Defendant contends that the evidence before related concerning the attempted theft of cigarettes is not sufficient to establish the commission of a crime and therefore inadmissible at the trial of this separate offense. Defendant relies upon the language of People v. Albertson, 23 Cal.2d 550, 145 P.2d 7, where the court, after pointing out that evidence of other crimes may be admitted when it helps to disclose motive, intent, premeditation, guilty knowledge, malice or a common plan or scheme, stated that such proof, however, should be received with extreme caution and must show some connection between the other crime and the crime charged, and it must be shown with reasonable certainty that the accused committed the other crime. The test as given in that case is that the proof must afford “substantial evidence”, 23 Cal.2d at page 579, 145 P.2d at page 22, that the prior offense was in fact committed by the defendant. The evidence that Winn and defendant were attempting on March 22nd to steal cigarettes and were only deterred by the fact that Winn assumed that the store manager whom he saw telephoning and watching him, was calling the police, is substantial and meets that test. Comparing the modus operandi between the attempted crime and that charged we find it to be the same. In both the same two persons were involved in a common plan, the same criminal intent appeared, Pic-N-Pac markets were involved, the same car, which belonged to defendant, used, and even the same brand of cigarettes chosen. See People v. Grimes, 113 Cal.App.2d 365, 248 P.2d 130, which discusses the effect of similar modus operandi and also points out that the question of whether the other offense shows a general pattern, scheme, or plan and are sufficiently similar and possess a sufficiently high degree of common features with the act charged to warrant the inference that if the defendant committed the other acts he committed the act charged, is a primary question for the trial court to determine and to instruct the jury as to the limited purpose for which the evidence is admitted. This the court did in our case.
Plaintiff called as its witness defendant's brother-in-law Watts, confined in the Alameda County Prison Farm for ‘Vag addict and petty theft.’ Plaintiff asked without objection ‘Have you been involved in taking merchandise from various stores in this area with your brother-in-law?’ The witness said ‘No.’ Thereupon, claiming surprise and damage, plaintiff asked, again without objection and in some detail, if the witness had not told the examiner and Inspector McDonough that he had, and that he, the defendant and Winn had done so. The witness first said he did not remember. Then he made various answers, in one of which he admitted stating that he had been in stores with defendant on two occasions for the purpose of ‘boosting’ (stealing), but it is not clear whether he admitted stating that defendant was a party to the intended ‘boosting’ or not, or whether he alone was engaged in the ‘boosting.’ Again he denied making any statement involving defendant, and once more said he did not remember doing so. Watts admitted stating that defendant waited for him in the car while he went in to ‘boost’ the Pic-N-Pac store and that defendant knew Watts went in for that purpose. He also denied saying so, and then stated he could not remember saying so. He definitely denied that defendant knew about the ‘boosting’ although defendant brought him to the store on March 22nd1 and waited for him. Finally, when asked concerning a conversation with Inspector Bishop, which had been referred to in the conversation with the district attorney and Inspector McDonough, Watts practically admitted making similar statements to those above mentioned and said he might have said them to get ‘some weight off my shoulders' and then that he could have been lying.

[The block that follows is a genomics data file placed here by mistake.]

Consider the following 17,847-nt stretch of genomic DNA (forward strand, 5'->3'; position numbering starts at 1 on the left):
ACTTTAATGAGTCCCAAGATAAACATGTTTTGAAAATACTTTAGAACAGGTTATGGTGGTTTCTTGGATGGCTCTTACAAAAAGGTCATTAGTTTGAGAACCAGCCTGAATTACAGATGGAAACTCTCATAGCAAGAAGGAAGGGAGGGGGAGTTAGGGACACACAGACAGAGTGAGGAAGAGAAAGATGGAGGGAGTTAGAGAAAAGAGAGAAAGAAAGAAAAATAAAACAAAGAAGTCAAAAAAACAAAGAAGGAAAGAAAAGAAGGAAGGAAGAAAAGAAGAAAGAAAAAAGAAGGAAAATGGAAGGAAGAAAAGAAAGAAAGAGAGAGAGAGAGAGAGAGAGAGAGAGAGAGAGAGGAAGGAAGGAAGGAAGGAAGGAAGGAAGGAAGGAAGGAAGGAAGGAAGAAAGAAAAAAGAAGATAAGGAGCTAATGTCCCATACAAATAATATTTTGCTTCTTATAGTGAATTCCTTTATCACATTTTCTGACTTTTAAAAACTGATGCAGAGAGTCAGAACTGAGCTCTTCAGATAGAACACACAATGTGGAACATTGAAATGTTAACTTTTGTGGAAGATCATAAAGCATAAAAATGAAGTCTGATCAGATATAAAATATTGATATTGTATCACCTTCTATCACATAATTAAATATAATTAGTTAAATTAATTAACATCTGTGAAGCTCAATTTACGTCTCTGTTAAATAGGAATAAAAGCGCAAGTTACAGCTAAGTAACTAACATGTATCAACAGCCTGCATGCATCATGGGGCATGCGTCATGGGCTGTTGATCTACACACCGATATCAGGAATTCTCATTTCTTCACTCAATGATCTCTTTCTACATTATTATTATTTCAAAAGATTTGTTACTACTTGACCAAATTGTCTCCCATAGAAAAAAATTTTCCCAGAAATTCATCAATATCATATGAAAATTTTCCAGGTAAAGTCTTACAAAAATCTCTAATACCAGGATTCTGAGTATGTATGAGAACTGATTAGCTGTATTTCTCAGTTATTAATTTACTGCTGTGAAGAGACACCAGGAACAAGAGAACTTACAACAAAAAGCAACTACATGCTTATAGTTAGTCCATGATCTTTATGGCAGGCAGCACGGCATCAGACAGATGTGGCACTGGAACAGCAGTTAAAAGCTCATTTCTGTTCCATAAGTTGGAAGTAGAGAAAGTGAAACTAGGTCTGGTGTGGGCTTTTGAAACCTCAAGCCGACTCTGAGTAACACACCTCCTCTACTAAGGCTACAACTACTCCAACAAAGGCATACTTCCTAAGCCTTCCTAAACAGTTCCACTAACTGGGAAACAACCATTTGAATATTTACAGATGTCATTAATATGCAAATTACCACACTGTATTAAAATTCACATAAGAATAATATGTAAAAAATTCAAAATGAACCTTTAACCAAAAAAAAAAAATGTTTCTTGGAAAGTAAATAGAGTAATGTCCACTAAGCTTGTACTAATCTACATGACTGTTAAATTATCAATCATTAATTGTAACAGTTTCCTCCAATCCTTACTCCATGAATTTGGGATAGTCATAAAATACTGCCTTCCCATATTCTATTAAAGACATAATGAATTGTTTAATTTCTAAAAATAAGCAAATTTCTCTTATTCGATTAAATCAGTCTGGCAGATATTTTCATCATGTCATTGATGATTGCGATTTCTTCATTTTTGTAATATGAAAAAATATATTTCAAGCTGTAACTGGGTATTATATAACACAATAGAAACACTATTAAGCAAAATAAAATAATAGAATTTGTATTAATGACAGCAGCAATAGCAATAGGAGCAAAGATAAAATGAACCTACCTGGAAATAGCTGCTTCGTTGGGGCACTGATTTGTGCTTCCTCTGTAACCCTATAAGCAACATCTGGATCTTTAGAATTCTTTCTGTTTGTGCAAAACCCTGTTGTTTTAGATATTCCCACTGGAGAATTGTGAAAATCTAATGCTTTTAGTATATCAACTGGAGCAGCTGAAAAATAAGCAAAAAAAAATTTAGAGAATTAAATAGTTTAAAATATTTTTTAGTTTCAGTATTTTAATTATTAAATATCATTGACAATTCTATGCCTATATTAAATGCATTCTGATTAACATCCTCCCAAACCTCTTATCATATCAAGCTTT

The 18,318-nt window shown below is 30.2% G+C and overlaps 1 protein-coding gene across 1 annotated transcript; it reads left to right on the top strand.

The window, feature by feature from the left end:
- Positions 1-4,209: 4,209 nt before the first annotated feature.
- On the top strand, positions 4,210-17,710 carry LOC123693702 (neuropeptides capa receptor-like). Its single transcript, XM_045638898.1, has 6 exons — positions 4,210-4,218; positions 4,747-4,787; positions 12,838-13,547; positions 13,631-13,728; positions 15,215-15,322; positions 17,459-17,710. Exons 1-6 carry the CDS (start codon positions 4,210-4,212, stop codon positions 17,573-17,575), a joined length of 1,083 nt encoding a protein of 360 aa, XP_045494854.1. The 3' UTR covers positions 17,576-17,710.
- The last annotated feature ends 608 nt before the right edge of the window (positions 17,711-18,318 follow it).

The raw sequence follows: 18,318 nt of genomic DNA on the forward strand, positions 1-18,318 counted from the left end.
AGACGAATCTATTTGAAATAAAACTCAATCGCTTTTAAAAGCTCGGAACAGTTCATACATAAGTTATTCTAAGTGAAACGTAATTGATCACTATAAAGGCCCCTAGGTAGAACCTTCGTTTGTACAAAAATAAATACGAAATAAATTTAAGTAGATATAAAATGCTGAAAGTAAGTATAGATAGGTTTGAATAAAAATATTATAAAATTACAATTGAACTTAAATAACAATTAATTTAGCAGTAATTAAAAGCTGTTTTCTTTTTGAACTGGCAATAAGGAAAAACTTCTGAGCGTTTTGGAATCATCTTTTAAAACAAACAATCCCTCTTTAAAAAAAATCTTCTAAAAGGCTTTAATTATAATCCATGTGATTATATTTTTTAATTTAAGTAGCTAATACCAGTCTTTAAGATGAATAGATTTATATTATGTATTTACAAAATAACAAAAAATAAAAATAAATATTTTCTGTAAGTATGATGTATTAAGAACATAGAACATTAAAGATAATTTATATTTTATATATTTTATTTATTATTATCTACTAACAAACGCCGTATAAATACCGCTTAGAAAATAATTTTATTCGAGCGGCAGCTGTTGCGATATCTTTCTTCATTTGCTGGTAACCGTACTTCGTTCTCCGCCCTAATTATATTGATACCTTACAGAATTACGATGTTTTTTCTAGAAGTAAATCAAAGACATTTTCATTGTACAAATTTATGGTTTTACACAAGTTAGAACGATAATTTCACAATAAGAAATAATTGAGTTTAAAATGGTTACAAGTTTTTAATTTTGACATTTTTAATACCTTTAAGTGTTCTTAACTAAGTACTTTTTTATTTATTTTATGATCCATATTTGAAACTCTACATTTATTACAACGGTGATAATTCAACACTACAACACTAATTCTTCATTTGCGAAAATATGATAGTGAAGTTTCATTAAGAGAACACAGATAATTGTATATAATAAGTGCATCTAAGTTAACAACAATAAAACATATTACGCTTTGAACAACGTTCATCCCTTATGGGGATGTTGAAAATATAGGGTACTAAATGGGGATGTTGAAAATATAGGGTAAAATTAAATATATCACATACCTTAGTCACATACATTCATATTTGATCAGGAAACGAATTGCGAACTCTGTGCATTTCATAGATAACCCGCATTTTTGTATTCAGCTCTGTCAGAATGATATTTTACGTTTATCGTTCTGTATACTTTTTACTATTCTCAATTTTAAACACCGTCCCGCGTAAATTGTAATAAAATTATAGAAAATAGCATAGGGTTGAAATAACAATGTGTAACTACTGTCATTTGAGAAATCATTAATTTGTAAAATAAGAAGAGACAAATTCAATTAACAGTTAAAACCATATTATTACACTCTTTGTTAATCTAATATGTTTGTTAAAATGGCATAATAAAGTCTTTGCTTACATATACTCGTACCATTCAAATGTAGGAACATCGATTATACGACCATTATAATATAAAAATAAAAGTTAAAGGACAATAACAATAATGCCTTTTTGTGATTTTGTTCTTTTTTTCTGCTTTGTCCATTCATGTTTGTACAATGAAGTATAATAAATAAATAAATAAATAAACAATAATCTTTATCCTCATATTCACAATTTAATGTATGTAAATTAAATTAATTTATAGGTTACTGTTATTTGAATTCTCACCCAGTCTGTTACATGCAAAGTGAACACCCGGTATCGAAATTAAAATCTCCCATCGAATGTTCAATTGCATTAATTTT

The only objection to this line of questioning made by defendant was after plaintiff had asked several impeaching questions, defendant said ‘Counsel claims surprise but it appears that there shouldn't be any surprise.’ The court permitted further questioning. Thereafter plaintiff called Inspector McDonough who, after objection by defendant that Watts had said nothing to be impeached about, testified to Watts' statements to the effect that he and defendant had stolen from two Pic-N-Pac markets. The court instructed that this evidence was admitted solely for impeachment purposes.